4.1.3 act on all occasions in accordance with the public trust placed in them;
4.1.4 discharge their obligations, in terms of the Constitution, to Parliament and the public at large, by placing the public interest above their own interests;
4.1.5 maintain public confidence and trust in the integrity of Parliament and thereby engender the respect and confidence that society needs to have in Parliament as a representative institution; and
4.1.6 in the performance of their duties and responsibilities, be committed to the eradication of all forms of discrimination.
5.1 A Member must:
5.1.1 resolve any financial or business conflict of interest in which he or she is involved in his or her capacity as a public representative, in favour of the public interest; and
5.1.2 always declare such interest, and where appropriate, the Member should recuse himself or herself from any forum considering or deciding on the matter.
5.2 A Member must –
5.2.1 not accept any reward, benefit or gift from any person or body:
(i) that creates a direct conflict of financial or business interest for such Member or any immediate family of that Member or any business partner of that Member; or the immediate family of that Member;
(ii) that is intended or is an attempt to corruptly influence that Member in the exercise of his or her duties or responsibilities as a public representative;
5.2.2 not use his or her influence as a public representative in his or her dealings with an organ of State in such a manner as to improperly advantage the direct personal or private financial or business interests of such Member or any immediate family of that Member or any business partner of that Member or the immediate family of that Member;
5.2.3 not engage in any personal or private financial or business activity, which leads to his or her using information or knowledge acquired in his or her dealings with an organ of State as a public representative which is not available in the public domain, in such a manner as to improperly advantage the direct personal or private financial or business interests of such Member or any immediate family of that Member or any business partner of that Member or the immediate family of that Member;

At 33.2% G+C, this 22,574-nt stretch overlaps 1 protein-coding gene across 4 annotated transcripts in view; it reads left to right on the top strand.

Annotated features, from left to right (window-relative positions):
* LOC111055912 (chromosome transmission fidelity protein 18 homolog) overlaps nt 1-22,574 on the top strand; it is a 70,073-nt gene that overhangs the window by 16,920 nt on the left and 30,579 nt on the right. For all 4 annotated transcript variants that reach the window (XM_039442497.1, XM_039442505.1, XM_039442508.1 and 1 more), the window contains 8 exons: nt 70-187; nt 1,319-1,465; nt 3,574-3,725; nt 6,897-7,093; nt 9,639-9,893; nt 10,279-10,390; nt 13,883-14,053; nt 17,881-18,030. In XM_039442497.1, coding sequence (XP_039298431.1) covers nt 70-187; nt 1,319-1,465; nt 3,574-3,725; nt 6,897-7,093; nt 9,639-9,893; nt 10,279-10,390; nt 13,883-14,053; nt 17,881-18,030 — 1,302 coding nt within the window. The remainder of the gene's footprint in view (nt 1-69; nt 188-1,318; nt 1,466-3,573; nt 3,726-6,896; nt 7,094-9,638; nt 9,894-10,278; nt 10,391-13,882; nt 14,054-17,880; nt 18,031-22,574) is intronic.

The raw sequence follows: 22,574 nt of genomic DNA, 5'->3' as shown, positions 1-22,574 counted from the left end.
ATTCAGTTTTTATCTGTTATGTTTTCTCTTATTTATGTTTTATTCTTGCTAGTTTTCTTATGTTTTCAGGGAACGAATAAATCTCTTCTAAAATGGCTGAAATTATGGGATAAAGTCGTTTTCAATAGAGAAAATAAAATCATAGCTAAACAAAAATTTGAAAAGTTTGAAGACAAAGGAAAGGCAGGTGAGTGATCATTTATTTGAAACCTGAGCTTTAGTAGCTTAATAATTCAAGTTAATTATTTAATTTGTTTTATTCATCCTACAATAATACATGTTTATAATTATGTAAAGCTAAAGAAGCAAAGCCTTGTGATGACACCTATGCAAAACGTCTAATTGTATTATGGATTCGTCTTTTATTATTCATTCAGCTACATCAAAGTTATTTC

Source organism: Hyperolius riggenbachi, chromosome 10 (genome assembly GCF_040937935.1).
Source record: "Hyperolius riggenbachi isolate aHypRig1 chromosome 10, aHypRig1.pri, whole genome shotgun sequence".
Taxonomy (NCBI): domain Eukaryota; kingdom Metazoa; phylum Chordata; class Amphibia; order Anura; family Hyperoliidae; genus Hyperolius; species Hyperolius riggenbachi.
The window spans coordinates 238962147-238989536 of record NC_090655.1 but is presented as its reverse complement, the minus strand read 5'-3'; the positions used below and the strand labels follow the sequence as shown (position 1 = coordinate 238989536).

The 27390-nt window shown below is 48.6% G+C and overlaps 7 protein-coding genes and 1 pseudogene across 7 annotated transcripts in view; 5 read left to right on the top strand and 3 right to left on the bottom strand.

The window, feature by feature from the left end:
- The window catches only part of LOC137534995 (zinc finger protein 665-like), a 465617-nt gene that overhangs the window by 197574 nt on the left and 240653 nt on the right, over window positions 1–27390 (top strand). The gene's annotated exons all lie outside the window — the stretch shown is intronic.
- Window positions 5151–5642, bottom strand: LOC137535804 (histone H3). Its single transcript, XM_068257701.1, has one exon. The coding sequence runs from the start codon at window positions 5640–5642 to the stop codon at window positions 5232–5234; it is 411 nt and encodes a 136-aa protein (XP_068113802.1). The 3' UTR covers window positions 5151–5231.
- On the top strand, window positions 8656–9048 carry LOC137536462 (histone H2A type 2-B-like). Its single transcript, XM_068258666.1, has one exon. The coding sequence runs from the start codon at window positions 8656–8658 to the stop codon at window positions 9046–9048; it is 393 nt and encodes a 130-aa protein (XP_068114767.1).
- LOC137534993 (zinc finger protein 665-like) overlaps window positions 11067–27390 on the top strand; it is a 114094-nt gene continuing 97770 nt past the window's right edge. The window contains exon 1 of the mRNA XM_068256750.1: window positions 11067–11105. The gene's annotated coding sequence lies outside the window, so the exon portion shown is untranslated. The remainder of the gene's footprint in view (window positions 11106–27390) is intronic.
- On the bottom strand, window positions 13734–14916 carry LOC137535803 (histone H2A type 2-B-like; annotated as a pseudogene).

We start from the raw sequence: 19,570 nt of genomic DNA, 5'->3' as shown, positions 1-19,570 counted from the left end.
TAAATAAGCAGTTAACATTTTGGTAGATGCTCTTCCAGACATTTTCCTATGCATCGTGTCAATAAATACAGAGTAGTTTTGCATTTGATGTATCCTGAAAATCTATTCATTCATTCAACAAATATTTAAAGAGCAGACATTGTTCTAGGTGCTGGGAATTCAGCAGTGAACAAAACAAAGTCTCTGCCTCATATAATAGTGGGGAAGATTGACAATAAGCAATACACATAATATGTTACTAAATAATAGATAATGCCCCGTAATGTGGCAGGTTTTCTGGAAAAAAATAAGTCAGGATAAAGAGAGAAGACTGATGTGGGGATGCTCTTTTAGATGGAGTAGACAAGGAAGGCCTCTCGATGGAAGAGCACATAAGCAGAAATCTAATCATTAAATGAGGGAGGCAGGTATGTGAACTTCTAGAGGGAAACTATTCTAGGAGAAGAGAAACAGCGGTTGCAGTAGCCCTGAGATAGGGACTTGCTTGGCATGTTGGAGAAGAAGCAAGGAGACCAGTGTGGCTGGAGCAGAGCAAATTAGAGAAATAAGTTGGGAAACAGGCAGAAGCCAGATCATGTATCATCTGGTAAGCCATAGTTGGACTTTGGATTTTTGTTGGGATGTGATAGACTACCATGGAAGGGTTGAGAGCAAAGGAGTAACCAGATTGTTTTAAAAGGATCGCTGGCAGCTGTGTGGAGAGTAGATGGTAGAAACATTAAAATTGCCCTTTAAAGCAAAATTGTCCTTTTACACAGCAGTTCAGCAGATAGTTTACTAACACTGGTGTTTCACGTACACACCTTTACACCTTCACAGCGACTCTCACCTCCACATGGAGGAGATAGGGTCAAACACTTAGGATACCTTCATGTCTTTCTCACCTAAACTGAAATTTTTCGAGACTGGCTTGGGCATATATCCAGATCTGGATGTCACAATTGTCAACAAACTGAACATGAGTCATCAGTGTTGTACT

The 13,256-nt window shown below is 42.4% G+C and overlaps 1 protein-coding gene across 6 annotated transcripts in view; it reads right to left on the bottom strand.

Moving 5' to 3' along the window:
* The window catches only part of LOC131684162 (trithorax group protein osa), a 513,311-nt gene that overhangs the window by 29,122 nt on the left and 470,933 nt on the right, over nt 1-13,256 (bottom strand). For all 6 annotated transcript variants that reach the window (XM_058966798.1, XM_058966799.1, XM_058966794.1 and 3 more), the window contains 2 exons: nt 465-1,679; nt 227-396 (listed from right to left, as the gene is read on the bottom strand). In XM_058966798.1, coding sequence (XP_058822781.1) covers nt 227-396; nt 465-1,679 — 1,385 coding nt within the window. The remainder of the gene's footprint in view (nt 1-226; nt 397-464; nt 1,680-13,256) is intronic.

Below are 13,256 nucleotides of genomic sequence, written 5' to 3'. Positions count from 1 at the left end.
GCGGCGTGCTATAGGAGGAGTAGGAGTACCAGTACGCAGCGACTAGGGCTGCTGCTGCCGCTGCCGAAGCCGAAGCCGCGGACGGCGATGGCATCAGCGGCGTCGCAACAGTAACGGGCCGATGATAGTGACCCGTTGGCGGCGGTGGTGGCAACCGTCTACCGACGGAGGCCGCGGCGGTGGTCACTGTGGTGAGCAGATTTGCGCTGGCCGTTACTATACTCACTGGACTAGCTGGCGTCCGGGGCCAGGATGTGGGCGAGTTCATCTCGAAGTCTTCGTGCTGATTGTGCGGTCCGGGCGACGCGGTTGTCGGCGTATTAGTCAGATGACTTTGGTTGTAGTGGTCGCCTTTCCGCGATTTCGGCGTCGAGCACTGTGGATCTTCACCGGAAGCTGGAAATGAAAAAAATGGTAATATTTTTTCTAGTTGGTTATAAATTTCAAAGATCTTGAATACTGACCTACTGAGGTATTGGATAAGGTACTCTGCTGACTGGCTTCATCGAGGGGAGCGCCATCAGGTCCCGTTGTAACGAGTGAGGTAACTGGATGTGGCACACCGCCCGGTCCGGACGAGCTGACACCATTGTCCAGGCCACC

5.2.4 declare any direct personal or private financial or business interest that that Member or any immediate family of that Member or any business partner of that Member or the immediate family of that Member may have in
a matter to be considered or decided on before any parliamentary committee or other parliamentary forum of which that Member is a Member or in which that Member is participating; or
5.2.5 withdraw from the proceedings of that committee or forum when that matter is considered or decided on, unless that committee or forum decides that the Member’s interest is trivial or not relevant; and
5.2.6 if he or she makes representations as a Member to a Cabinet Member or any other organ of State with regard to a matter in which that Member or the immediate family of that Member or any business partner of that Member or the immediate family of that Member has a direct personal or private financial or business interest, that Member must declare that interest to that Cabinet Member or organ of State; or
5.2.7 not lobby for any remuneration or receive any reward, benefit or gift for that Member or for the immediate family of that Member or the business partner of that Member or immediate family of that Member, for making such representation as a Member on behalf of any person or body;
6.1 a Member may not receive any benefit including but not limited to a tender, or a contract with an organ of state;
6.2 a Member’s immediate family may not receive any benefit including but not limited to a tender, or a contract with an organ of state arising out of the relationship with the member or any influence arising out of that relationship;
6.3 a Member’s business partner may not receive any benefit including but not limited to a tender or any contract with an organ of state arising out of the association with the member or any influence arising from that relationship.